Results: The published literature indicates that sites of NHO following TBI and/or TSCI are usually around the major joints, in particular the hip, knee and elbow. In those patients who do develop NHO, it is an extremely debilitating complication with serious consequences on their functional abilities. From the audit undertaken at the specialised units in Australia the prevalence of NHO in TBI patients and TSCI patients was found to be ~4% and 11%, respectively (Reznik et al., 2014). The audit undertaken at the nonspecialised hospital resulted in no records of NHO in TSCI/TBI patients, although six instances of HO (not related to TBI or TSCI) were recorded. (Reznik et al., 2015). The only common risk factors associated with NHO in both TBI and TSCI patients were deep vein thrombosis and/or pulmonary emboli (DVT/PE) (Reznik et al., 2014) with OR of 10.35 and 5.57 for TBI and TSCI, respectively. The remaining risk-factors were found to be discrete to the condition. In particular, spasticity (OR=27.75) followed by a period of intubation >25 days (OR=18.73), urinary tract infection (OR=6.74) and multiple injuries (OR=5.70) were identified as predictors of NHO in TBI patients. Multiple pressure ulcers (OR=5.61) and an AIS impairment score of B (OR= 3.59) were found to be predictors of HO in TSCI patients.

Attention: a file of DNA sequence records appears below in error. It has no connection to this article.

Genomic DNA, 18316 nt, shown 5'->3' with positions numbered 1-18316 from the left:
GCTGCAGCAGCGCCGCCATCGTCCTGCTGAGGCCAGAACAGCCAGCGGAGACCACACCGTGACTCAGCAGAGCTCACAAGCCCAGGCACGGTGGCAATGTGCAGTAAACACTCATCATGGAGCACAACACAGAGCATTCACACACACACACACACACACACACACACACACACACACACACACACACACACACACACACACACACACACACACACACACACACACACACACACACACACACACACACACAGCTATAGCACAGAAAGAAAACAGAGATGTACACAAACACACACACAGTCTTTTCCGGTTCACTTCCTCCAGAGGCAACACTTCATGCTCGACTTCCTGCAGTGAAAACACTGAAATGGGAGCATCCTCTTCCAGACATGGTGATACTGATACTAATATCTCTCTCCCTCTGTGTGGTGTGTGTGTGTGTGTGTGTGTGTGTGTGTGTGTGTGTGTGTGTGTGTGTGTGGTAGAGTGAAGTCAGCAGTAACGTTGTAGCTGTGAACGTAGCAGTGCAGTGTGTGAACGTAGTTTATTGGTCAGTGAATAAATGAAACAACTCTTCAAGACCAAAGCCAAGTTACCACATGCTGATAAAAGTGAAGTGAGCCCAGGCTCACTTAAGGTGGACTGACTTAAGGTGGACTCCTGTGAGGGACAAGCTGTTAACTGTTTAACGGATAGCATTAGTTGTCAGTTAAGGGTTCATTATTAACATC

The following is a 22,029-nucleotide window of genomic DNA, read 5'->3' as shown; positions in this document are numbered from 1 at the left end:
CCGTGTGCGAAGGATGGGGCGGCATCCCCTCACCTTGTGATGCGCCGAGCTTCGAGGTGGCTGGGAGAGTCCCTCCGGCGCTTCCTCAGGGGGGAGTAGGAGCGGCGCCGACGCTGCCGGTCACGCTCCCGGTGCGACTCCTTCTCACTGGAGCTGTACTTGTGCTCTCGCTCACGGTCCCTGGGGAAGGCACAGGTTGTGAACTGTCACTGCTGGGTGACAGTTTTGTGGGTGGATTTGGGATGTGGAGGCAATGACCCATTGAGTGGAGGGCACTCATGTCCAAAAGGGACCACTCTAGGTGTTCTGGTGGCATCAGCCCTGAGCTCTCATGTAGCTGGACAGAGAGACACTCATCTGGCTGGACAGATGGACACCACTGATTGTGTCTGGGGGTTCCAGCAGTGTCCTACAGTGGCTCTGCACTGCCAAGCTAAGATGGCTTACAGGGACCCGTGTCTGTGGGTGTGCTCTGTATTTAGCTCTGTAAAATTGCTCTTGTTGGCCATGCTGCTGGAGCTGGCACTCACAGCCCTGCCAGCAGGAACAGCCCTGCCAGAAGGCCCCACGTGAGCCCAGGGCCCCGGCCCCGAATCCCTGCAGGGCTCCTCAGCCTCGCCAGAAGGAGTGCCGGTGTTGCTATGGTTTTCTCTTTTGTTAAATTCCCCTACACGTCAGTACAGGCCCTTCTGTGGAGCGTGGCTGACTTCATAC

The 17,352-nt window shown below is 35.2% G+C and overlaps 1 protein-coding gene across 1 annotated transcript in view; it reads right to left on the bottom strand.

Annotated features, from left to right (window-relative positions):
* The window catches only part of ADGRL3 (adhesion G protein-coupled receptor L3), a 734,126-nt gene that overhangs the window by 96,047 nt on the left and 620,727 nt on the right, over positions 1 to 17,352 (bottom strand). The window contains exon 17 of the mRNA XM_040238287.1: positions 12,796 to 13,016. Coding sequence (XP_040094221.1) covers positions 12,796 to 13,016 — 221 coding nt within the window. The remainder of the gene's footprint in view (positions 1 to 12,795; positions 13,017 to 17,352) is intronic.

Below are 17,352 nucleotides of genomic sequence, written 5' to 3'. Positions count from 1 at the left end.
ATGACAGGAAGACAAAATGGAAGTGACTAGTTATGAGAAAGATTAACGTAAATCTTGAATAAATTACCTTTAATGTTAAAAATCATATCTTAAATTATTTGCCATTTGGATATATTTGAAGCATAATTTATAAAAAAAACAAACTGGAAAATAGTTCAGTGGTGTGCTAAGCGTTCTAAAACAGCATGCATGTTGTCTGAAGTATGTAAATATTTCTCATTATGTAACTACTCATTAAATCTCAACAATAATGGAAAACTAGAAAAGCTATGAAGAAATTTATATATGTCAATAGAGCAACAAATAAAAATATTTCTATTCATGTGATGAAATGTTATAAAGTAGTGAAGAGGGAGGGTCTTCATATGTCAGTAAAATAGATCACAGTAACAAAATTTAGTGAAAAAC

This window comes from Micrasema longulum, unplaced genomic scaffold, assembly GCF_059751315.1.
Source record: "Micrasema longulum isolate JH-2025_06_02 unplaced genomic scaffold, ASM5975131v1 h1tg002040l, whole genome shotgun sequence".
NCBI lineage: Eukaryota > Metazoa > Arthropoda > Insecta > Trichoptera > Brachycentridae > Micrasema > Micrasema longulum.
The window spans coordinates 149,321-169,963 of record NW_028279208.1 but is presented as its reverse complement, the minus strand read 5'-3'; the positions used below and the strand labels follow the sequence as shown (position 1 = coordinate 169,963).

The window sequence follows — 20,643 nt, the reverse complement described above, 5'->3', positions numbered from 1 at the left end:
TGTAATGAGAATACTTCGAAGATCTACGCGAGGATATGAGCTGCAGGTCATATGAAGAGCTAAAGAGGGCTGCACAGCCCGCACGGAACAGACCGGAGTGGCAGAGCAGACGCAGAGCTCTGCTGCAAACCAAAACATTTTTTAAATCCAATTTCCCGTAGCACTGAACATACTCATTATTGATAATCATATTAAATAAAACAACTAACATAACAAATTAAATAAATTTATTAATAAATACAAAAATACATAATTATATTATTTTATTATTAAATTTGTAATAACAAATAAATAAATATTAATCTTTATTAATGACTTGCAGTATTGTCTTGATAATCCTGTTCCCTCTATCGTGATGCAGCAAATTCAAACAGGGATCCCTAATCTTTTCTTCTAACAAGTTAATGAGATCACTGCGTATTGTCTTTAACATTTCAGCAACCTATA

Background data suggest that that ESWT may be associated with clinically significant improvement of range of motion (ROM) in the lower extremity joints of patients with HO, although there is limited evidence in the literature to confirm the effects of ESWT in TBI or TSCI patients. The results of a single case study undertaken in a TBI patient with chronic NHO at the hip were a reduction in pain, an increase in range of motion and improvement in gait parameters, suggesting that ESWT may be a non-invasive, low risk intervention for the management of NHO (Reznik et al, 2013a). Subsequently, a series of single case research studies was undertaken at a specialised rehabilitation hospital on 11 TBI patients with chronic NHO at the hip or knee joint, confirming the results achieved from the single case study. Overall the patients showed a significant reduction in pain and an improvement in all ranges of motion, except internal and external rotation of the hip. Overall function as measured by functional reach (FR) or modified functional reach (MFR) also showed improvement.